U.S. Congress to probe Amtrak's beverage, food losses, which have amounted to US$833.8M over last decade

LOS ANGELES , August 6, 2012 () – A congressional committee is currently probing Amtrak’s beverage and food losses, which have amounted to US$833.8 million over the last decade, according to testimony at a congressional hearing, USA Today reported Aug. 3.

In 2011 alone, Amtrak’s beverage and food losses amounted to $84.5 million, the testimony noted.

Most of the losses were incurred via the company’s 15 long-distance routes, while some were due to theft, said National Railroad Passenger Corporation inspector general Ted Alves.

Accounting for overhead, Amtrak charges passengers less money than is necessary to cover its costs. For example, Amtrak charges $2 for each can of soda, while its costs amount to $3.40. Similarly, for cheeseburgers, Amtrak’s costs total $16.15 while passengers are charged only $9.50.

Amtrak President and CEO Joseph Boardman argued that the company would lose more money if they stopped offering food and beverage services, because these services attract riders.

Since 2000, Amtrak's ridership increased 44%. It hit a record high of 30.2 million in 2011, Boardman added.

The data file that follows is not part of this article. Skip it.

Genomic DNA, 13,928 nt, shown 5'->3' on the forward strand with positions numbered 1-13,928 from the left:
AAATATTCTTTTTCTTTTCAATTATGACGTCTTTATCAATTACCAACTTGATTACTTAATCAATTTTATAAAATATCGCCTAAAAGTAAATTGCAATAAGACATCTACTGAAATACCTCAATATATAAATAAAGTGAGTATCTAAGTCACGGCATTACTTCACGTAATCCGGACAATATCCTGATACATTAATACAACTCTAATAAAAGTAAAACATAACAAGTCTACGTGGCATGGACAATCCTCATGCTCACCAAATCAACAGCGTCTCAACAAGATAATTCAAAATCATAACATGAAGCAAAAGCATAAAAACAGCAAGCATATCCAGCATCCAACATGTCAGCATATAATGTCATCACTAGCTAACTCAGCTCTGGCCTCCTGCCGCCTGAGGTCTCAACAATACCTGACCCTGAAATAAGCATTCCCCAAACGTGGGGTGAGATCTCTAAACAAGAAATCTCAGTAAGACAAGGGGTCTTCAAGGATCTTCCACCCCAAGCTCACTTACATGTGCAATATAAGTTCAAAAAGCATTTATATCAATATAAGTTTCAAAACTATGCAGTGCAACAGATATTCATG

Passengers interviewed by USA Today indicated that they preferred not to purchase food on the train.

Amtrak has been recovering an increasing percentage of its food costs, Boardman said. It recovered 59% of costs in 2011, up from 49% in 2006. The company’s goal is to recoup 70% of costs by 2015, he noted.

Potential solutions to the ongoing losses could include using food service carts or vending machines instead of the food and beverage service, replacing dining cars with café cars on long-distance routes, and contracting out Amtrak’s beverage and food services to the lowest bidder.

Currently, Amtrak uses its own employees to sell the items, which are supplied via contract with an outside party.

The primary source of this article is USA Today, McLean, Virginia, on Aug. 3, 2012.

* All content is copyrighted by Industry Intelligence, or the original respective author or source. You may not recirculate, redistrubte or publish the analysis and presentation included in the service without Industry Intelligence's prior written consent. Please review our terms of use.